Holiday Gift Guide Part III – Reference & Nonfiction (Mostly)

Last minute gifts? I’ve got even more suggestions for you this week that will make middle-graders’ heads spin. The best part about this list is that it’s full of beautifully packaged educational books that make learning fun. From sports to creepy monsters to the 100 scariest things on the planet, these brainy titles are 2011’s cream of the crop.

100 Scariest Things on the Planet by Anna Claybourne – Did you know that in 2000, a school of fish fell from the sky in Ethiopia? How about the fact that there’s a frighteningly narrow, 50-mile-long gravel road in the Yungas region of Bolivia with 3,000-foot cliffs, that’s known as the deadliest road in the world? (Believe me, it’s scary. I’ve driven on it and had my eyes closed the whole time!) This slim but super fascinating book is packed with trivia about all things terrifying and photos that will spook you, but good! From a haunted network of underground passageways in Edinburgh, Scotland, to a supposed alien abduction in 1961, middle-graders should “prepare to be terrified” when perusing these pages. (Want a double dose of the fear factor? Try Phobiapedia, a photo-filled dictionary of freaky things that go bump in the night (and are sometimes hairy with many creepy-crawly legs).

Total Sports  – This encyclopedic compendium of more than 75 sports, from soccer and cricket to the lesser-known luge and snooker, is the perfect gift for sports lovers and promises hours of reading pleasure. Chapters are broken up into team sports, racket sports, combat sports, extreme sports, water sports, and others, with two-page spreads devoted to each highlighted sport, plus 6 quarter-page descriptions of similar sports in each category. A helpful glossary of sports terms (like “smash” and “half-pipe”) is included, as well as a section dedicated to the Olympic Games, listing host cities, gold-medalists, and more. (For even more sports-related facts and figures from this year, try the annually updated kid-favorite Scholastic Year in Sports 2012.)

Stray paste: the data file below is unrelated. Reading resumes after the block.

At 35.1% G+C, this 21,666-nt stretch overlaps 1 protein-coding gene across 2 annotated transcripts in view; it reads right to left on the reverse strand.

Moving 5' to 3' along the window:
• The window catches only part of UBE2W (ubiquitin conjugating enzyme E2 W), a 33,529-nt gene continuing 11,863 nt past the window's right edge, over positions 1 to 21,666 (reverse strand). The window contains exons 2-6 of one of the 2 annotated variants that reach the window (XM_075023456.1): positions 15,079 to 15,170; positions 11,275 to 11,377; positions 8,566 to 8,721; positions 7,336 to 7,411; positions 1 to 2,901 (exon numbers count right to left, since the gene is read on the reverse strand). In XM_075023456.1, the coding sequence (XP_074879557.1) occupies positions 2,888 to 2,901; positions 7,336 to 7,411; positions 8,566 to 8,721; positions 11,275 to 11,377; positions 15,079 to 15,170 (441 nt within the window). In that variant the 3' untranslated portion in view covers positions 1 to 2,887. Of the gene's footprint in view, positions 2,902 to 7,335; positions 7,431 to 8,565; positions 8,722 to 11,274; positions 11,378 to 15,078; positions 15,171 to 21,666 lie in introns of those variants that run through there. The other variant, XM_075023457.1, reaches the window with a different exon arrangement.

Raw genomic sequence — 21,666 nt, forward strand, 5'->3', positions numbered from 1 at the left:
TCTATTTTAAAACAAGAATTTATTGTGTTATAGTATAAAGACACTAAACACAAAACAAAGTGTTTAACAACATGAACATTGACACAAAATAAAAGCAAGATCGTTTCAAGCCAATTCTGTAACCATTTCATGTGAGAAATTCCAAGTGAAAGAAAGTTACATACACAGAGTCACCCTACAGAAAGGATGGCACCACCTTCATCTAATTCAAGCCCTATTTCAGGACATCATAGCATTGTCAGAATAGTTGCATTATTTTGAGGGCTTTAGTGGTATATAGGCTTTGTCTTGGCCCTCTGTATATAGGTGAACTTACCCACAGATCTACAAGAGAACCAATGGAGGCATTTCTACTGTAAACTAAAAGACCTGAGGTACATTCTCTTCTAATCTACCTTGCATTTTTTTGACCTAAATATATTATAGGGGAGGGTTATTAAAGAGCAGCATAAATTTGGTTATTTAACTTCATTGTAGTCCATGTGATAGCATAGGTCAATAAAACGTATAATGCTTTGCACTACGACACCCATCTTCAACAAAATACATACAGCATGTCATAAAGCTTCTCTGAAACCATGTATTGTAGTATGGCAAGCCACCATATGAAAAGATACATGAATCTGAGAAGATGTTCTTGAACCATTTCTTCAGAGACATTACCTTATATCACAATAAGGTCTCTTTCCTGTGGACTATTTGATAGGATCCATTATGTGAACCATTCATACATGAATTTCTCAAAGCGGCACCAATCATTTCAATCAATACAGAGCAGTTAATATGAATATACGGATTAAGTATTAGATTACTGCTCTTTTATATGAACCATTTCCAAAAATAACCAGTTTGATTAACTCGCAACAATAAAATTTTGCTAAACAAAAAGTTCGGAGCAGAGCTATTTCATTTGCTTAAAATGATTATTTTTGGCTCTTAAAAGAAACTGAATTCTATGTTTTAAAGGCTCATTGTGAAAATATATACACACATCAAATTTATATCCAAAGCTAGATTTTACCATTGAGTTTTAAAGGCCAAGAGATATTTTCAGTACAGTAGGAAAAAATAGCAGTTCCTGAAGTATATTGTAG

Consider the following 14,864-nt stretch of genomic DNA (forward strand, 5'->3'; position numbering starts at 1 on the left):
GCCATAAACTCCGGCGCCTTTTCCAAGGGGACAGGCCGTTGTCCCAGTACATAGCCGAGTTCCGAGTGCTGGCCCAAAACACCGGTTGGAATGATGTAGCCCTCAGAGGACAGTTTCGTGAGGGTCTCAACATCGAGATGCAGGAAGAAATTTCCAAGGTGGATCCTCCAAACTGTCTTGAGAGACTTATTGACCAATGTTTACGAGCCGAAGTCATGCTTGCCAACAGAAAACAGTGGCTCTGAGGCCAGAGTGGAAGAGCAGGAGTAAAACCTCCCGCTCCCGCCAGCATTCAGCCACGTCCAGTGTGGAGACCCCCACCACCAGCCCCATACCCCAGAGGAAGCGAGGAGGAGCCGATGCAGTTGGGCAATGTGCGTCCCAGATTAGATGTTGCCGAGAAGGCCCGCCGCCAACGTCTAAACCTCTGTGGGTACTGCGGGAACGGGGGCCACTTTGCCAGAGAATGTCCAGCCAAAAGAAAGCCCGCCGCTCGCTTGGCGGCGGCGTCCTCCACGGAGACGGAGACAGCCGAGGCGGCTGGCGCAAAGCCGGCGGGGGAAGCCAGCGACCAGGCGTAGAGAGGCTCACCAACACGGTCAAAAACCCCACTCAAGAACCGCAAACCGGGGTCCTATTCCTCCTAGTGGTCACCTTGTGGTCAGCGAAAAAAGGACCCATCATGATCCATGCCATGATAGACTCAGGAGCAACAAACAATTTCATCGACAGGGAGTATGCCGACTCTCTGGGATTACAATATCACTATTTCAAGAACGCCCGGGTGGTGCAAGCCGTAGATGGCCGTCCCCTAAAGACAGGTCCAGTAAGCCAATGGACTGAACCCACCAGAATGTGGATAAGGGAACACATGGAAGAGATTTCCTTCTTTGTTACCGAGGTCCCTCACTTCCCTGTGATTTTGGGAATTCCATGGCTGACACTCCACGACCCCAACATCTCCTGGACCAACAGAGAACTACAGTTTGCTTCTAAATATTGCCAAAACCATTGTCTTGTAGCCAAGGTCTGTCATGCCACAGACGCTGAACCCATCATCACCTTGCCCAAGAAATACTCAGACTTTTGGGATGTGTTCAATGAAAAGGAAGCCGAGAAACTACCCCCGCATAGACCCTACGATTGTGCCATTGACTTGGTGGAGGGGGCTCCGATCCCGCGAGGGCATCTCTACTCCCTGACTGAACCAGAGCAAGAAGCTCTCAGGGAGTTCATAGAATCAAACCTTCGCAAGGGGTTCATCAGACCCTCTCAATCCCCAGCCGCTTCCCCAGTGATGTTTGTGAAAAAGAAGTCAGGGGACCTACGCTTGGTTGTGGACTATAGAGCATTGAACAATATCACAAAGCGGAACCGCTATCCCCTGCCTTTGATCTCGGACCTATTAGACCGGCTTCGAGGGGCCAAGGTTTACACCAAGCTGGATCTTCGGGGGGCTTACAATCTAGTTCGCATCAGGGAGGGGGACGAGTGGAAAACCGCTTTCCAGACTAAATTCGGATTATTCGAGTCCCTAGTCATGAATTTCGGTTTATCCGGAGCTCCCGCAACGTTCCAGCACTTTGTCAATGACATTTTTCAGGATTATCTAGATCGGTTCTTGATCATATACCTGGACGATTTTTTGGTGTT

100 People Who Made History by Ben Gilliland – More than anyone else, kids need heroes and heroines in their lives . . . people they can look up to and aspire to be like. There’s no shortage of true visionaries from the past and present and this well-stocked book highlights just a few of them from across the globe. Five lofty categories consisting of even loftier individuals both well-known and semi-obscure (to American kids, at least) include Daring Discoverers (Charles Darwin, Marie Curie, Mary Leakey, etc.), Inspirational Inventors (Johann Gutenberg, Alfred Novel, Mark Zuckerberg, etc.), Thoughtful Thinkers (Confucius, Mother Theresa, Aung San Suu Kyi, etc.), Leading Leaders (Alexander the Great, Simon Bolivar, Nelson Mandela, etc.), and Clued-up Creatives (Alexsandr Pushkin, Frida Kahlo, Ali Akbar Khan, etc.). As if that wasn’t enough, a list of 30 runners-up is also included, plus a glossary of possibly tricky terms defined.

The LEGO Ideas Book by Daniel Lipkowitz – I stunk at playing with Legos when I was a kid (do we have to build another castle with a catapult?) but even I can see how exciting it would be to receive a book full of model ideas, complete with photos of the finished product. A swampboat? Check.  A country barn? Check. A Viking longship and neighboring village? Check. Kids can even construct a chess board out of Legos using this book. The only thing missing from this super-cool collection is step-by-step instructions. But, I guess that takes all the fun out of it, doesn’t it? Silly me.

To read the rest of the post, please visit  Letter Blocks: The B&N Parents and Educators Blog.

%d bloggers like this: